Margaret Grace sends her characters to my favorite city in Manhattan in Miniature. Gerry Porter and her granddaughter Maddie go to New York City for a huge crafts fair. They get to work on making miniatures, solving crimes, and seeing Rockefeller Center and Radio City. But someone doesn't want to see them make it safely home to California. (Release date is April 7.)







What You Left Behind is Samantha Hayes' latest thriller, a story that explores the devastating aftermath of suicide. The rural village of Radcote has just begun to heal two years after a terrifying rash of teenage suicides. Now, it appears that that nightmare once again threatens the community. When Detective Inspector Lorraine Fisher takes a vacation to Radcote to visit her sister, she becomes determined to discover the truth behind the deaths, and find answers that might help her own nephew. (Release date is April 14.)




Reykjavik Nights is a prequel to Arnaldur Indridason's series featuring Inspector Erlendur. The tenth volume in the series finds Erlendur a young, inexperienced detective walking beat on the streets in Reykjavik, encountering routine traffic accidents, theft, domestic violence, and an unexplained death. When Erlendur is the only one who cares about the death of a tramp, he's dragged into a strange, dark underworld. (Release date is April 21.)

Enough for today? Come back tomorrow for the second half of April Treasures in My Closet. In the meantime, let me know which of these books appear to you to be true treasures.



Friday, February 27, 2015

Winners and A Give Me a "B" Giveaway

I thought it was funny that both this week's winners are named Lisa. Lisa G. from Pensacola Beach, FL won the copy of Vicki Delany's Under Cold Stone. Jeffrey Siger's Sons of Sparta is going to Lisa W. from Rochester, IN. I'll put them in the mail tomorrow.

This week, I'm giving away mysteries with authors whose names begin with B. One Potion in the Grave is the most recent Magic Potion mystery by Heather Blake. Carly Bell Hartwell's love potions are always in demand in Hitching Post, Alabama. But, when a childhood friend returns to town to settle a score with a senator, and ends up dead, Carly Bell vows to find her friend's killer.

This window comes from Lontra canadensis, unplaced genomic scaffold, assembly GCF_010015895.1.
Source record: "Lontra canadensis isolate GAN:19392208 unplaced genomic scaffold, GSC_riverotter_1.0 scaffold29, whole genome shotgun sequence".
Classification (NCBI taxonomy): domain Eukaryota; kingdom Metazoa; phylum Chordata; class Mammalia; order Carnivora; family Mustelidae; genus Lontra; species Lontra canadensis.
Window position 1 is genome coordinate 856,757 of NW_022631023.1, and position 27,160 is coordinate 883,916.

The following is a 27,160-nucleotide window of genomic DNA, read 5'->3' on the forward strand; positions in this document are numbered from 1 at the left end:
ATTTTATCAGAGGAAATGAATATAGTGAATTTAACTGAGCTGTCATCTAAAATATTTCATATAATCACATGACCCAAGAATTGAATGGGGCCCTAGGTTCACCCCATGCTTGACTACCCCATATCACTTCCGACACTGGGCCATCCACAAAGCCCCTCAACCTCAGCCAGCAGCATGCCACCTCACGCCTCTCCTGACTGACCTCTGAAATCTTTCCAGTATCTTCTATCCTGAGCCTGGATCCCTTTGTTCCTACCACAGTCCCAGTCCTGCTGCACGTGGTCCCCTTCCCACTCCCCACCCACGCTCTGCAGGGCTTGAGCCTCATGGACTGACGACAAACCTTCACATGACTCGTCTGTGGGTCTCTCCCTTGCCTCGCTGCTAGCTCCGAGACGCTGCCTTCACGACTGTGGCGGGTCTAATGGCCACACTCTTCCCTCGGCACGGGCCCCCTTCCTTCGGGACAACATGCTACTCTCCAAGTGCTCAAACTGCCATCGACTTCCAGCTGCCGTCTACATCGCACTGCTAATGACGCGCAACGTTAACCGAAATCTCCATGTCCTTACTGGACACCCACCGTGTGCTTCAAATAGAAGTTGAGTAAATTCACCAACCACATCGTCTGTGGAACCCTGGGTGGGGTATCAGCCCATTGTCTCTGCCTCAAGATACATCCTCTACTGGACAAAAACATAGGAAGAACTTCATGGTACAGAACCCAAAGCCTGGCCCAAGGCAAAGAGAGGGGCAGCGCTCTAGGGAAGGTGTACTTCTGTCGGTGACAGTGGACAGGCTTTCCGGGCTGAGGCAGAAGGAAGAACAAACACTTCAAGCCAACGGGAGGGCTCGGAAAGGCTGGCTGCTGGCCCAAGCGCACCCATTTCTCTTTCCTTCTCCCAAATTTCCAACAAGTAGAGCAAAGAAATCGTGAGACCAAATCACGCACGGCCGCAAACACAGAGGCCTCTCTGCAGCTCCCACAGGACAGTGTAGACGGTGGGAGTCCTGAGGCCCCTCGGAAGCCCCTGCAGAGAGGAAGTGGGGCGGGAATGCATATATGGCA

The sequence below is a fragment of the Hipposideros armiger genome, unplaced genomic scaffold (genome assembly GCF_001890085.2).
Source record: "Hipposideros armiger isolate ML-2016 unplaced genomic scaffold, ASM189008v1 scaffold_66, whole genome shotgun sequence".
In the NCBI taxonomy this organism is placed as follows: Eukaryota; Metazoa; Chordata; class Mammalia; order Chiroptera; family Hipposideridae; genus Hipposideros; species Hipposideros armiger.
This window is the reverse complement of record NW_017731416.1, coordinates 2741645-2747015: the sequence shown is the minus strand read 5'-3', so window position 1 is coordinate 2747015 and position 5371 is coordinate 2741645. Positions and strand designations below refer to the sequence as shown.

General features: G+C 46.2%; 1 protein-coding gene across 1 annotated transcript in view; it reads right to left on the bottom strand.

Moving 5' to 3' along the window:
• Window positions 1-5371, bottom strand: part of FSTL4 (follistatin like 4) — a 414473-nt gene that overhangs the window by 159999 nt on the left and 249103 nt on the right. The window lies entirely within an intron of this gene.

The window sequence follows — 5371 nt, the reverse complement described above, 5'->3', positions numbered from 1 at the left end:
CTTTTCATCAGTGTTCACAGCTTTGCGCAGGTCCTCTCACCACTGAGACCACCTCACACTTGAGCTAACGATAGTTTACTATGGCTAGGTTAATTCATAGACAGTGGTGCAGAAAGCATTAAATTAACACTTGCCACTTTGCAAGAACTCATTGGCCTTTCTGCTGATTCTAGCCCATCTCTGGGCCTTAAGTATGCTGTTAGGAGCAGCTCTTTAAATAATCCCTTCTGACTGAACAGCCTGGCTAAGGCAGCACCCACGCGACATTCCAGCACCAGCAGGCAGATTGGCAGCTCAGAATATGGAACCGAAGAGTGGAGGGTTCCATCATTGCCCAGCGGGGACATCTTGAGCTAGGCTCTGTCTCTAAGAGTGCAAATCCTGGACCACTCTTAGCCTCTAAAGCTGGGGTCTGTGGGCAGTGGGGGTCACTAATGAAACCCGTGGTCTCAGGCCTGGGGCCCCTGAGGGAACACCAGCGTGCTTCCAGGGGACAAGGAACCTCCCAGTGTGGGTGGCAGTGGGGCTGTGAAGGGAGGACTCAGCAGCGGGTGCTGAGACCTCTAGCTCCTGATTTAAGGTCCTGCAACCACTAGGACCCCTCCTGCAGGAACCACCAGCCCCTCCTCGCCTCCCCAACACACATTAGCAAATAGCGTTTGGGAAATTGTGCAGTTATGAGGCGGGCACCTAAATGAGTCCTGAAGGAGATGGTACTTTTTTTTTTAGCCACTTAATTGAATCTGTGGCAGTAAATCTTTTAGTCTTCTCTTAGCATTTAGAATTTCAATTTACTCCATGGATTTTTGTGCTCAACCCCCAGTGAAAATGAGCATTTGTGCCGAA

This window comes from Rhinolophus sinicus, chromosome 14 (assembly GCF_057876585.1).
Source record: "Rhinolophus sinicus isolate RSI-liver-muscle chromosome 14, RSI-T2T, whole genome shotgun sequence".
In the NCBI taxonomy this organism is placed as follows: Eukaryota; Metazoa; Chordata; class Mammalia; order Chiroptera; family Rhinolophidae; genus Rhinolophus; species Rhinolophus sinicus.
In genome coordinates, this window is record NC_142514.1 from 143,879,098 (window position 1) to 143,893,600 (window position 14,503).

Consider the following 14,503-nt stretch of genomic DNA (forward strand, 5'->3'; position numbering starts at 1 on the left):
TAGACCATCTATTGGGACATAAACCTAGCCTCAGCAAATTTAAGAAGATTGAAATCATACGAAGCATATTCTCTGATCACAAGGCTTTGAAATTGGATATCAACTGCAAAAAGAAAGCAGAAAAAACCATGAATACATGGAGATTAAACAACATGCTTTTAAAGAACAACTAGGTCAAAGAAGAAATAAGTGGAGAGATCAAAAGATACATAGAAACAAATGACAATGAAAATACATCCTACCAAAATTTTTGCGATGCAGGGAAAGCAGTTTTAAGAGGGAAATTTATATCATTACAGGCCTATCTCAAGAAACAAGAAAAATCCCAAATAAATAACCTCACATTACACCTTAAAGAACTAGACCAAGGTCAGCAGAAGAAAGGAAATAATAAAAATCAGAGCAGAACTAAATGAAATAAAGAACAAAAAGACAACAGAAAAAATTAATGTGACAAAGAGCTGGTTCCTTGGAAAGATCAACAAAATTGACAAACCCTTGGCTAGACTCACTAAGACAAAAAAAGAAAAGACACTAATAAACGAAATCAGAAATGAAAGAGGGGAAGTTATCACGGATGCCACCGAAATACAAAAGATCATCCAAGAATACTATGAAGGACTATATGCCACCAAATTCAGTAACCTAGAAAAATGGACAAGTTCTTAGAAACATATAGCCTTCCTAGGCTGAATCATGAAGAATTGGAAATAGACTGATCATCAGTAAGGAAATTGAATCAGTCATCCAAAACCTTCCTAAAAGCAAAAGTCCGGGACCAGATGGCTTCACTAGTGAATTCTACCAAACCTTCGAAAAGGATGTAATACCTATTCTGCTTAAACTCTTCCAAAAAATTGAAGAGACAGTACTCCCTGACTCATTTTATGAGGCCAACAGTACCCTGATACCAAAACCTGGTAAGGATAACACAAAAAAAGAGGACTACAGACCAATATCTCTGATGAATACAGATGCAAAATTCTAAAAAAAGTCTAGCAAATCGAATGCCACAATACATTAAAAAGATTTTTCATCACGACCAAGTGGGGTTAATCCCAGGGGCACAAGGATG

Or, maybe you'd like to win M.C. Beaton's Agatha Raisin mystery, Something Borrowed, Someone Dead. Gloria French was a jolly widow who moved to the Cotswold hills. But, she had a nasty habit of borrowing things and not bringing them back. When she ends up dead, the Parish councilor hires Agatha Raisin to lead the murder investigation. And, as Agatha's investigation goes on, she finds herself a killer's target.

You can enter to win one of the titles, or both. I need separate entries, though. Email me at Lesa.Holstine@gmail.com. Your subject line should read either "Win One Potion" or "Win Something Borrowed." Please include your name and mailing address. The giveaway will enter Thursday, March 5 at 6 PM CT. Entries from the U.S. only, please.

Thursday, February 26, 2015

A Touch of Stardust by Kate Alcott

Gumption. A marvelous, old-fashioned word, isn't it? And, it beautifully describes the strength of some of the characters in Kate Alcott's novel A Touch of Stardust. Julie Crawford may be a green newcomer when she arrives in Hollywood with dreams, but a couple friends help her on her way, including a star who becomes a role model, Carole Lombard.

1938 and 1939 were magical years in Hollywood with the making of Gone with the Wind. Fresh from her hometown of Fort Wayne, Indiana after graduating from Smith College, Julie Crawford lands a job in the publicity department at the Selznick studio where Atlanta went up in flames, and David O. Selznick was searching for his Scarlett O'Hara. Julie isn't there to be an actress, though. Her ambition is to be a screenwriter. She finds her own touches of magic on the set, though. She meets Andy Weinstein, an assistant producer, and Carole Lombard. When Lombard takes Julie under her wing, and hires her as an assistant, Julie finds herself with an insider's view of the truth behind the glamour, a view of Carole's love for Clark Gable, and an unexpected mentor.